The Heavy Water Neutron Irradiation Facility of the Kyoto University Research Reactor (KUR-HWNIF) was updated in March 1996, mainly to improve the facility for neutron capture therapy (NCT). In this facility, neutron beams with various energy spectra, from almost pure thermal to epithermal, are available. The evaluation of the neutron energy spectra by multi-activation-foil method was performed as a series of the facility characterization. The spectra at the normal irradiation position were evaluated for the combinations of heavy-water thickness of the spectrum shifter and the open-close condition of the cadmium and boral filters. The initial spectra were made mainly using a two-dimensional transport code, and the final spectra were obtained using an adjusting code. For the verification of the evaluated spectra, simulation calculations using a phantom were performed on the assumption of NCT-clinical-irradiation conditions. It resulted that the calculated data for the depth neutron-flux distributions were in good agreement with the experimental ones.

  3. Comparison of pka energy spectra, gas-atom production and damage energy deposition in neutron irradiation at various facilities

    NASA Astrophysics Data System (ADS)

    Nishiguchi, R.; Shimomura, Y.; Hahn, P. A.; Guinan, M. W.; Kiritani, M.

    1991-03-01

    By dividing neutron-energy spectrum into four energy groups, (I) <10 eV, (II) 10 eV to 0.1 MeV, (III) 0.1 MeV to 10 MeV and (IV) > 10 MeV, contributions to damage parameters (PKA spectrum, damage energy and gas-atom production) from each of the energy group were calculated for neutron irradiations at various facilities with the SPECTER code developed by Greenwood and Smither [1]. The normalized PKA spectra and the gas-atom productions were compared to examine differences in damage parameters. Such comparisons were carried out among (1) irradiations at various positions in different fission reactors (i.e. KUR, JOYO and FFTF-MOTA), and among (2) those at various fission reactors. Damage parameters were also calculated at STARFIRE fusion reactor and RTNS-II. A possible method to correlate damages at different fission reactors is discussed. It is suggested that damages in fusion reactor can be simulated by the superposition of irradiations with fission and D-T neutrons.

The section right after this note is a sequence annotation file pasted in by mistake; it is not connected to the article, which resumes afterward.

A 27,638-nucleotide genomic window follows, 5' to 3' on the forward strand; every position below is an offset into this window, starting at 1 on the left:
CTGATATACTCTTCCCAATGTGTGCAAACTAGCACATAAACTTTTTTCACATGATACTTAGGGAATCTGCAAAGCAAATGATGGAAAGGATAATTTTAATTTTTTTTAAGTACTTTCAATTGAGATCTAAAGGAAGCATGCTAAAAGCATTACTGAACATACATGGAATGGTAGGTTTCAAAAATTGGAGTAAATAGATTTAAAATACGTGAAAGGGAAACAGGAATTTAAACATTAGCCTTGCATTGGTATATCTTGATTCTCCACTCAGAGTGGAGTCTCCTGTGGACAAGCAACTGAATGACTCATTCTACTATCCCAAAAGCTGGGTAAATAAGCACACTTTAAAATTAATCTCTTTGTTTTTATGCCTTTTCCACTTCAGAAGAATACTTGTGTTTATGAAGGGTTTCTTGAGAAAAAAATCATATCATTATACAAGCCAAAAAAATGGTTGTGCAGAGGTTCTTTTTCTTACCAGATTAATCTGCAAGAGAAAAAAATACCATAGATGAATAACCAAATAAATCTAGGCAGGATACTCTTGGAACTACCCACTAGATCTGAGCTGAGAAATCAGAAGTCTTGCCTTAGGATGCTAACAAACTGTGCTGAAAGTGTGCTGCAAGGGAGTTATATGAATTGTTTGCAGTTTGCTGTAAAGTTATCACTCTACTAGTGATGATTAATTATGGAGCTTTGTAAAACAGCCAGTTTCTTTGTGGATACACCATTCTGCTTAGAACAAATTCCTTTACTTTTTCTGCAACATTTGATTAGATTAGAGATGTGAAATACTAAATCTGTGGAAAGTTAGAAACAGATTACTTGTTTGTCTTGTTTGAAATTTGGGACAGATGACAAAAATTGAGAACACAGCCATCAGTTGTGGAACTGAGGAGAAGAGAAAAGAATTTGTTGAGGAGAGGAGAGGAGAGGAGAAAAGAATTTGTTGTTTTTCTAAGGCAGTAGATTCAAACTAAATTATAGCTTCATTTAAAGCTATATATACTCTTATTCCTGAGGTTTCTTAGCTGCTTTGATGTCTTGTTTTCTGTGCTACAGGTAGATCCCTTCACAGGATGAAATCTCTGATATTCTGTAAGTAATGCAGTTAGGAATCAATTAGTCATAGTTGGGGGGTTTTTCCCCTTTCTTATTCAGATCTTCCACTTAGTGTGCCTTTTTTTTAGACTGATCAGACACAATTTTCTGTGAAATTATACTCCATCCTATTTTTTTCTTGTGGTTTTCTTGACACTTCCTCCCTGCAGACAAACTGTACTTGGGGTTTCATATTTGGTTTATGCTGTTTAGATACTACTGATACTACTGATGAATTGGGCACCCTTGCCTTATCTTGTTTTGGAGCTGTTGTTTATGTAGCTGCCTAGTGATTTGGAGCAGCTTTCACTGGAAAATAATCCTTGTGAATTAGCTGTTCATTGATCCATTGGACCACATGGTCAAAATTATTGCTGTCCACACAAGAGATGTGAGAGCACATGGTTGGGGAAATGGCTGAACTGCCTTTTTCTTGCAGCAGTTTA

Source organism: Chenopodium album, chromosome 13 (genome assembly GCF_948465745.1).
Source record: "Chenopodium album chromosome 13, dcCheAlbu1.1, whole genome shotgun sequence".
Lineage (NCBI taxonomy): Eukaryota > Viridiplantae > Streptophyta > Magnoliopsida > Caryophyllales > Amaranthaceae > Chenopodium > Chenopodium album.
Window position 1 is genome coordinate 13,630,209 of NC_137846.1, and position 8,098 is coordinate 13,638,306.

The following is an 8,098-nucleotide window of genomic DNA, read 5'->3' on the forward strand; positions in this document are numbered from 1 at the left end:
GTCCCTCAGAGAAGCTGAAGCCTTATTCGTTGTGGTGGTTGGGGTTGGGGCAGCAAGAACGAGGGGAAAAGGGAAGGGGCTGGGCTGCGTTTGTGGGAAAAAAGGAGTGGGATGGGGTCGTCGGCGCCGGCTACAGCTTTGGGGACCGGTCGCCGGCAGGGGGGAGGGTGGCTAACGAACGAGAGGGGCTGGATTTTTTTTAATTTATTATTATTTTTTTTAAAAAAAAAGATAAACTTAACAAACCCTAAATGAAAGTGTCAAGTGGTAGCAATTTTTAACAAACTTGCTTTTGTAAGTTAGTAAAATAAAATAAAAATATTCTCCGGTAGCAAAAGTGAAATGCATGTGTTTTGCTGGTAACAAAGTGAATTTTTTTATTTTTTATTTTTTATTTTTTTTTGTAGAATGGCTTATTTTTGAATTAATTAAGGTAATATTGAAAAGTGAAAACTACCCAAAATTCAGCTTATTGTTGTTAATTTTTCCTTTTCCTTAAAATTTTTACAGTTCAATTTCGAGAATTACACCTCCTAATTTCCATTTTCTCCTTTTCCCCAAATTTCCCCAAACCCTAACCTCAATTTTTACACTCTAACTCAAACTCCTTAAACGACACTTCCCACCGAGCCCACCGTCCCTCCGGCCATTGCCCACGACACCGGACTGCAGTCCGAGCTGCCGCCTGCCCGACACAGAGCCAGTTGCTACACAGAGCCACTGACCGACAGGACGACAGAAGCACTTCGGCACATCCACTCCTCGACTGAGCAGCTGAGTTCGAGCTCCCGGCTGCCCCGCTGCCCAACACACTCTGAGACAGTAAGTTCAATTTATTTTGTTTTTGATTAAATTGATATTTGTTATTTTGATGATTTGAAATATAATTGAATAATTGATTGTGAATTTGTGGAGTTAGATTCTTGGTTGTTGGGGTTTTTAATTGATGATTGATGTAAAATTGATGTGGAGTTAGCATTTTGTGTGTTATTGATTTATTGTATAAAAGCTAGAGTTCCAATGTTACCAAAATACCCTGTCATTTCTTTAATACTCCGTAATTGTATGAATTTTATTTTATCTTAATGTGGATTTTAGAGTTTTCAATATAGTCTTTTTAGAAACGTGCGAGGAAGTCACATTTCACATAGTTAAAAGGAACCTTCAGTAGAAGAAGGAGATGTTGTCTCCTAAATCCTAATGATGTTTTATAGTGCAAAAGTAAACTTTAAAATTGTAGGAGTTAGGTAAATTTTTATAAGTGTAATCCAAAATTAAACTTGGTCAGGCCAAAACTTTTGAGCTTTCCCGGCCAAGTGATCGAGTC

4. Hardening and microstructural evolution in A533B steels under neutron irradiation and a direct comparison with electron irradiation

    NASA Astrophysics Data System (ADS)

    Fujii, K.; Nakata, H.; Fukuya, K.; Ohkubo, T.; Hono, K.; Nagai, Y.; Hasegawa, M.; Yoshiie, T.

    2010-05-01

    A533B steels irradiated at 290 °C up to 10 mdpa in the Kyoto University Reactor were examined by hardness, positron annihilation and atom probe measurements. Dose dependent irradiation hardening and formation of Cu-rich clusters were confirmed in medium Cu (0.12% and 0.16%Cu) steels whereas neither hardening nor cluster formation was detected in low Cu (0.03%Cu) steel. No microvoids were formed in any of the steels. Post-irradiation annealing in medium Cu steels revealed that the hardening recovery at temperatures above 350-400 °C could be attributed to compositional changes and dissociation of the Cu-rich clusters. Compared to electron irradiation at almost the same dose and dose rate, KUR irradiation caused almost the same hardening and produced Cu-rich clusters, more solute-enriched with larger size and lower density. Considering lower production of freely-migrating vacancies in neutron irradiation, the results suggested that cascades enhance the formation of Cu-rich clusters.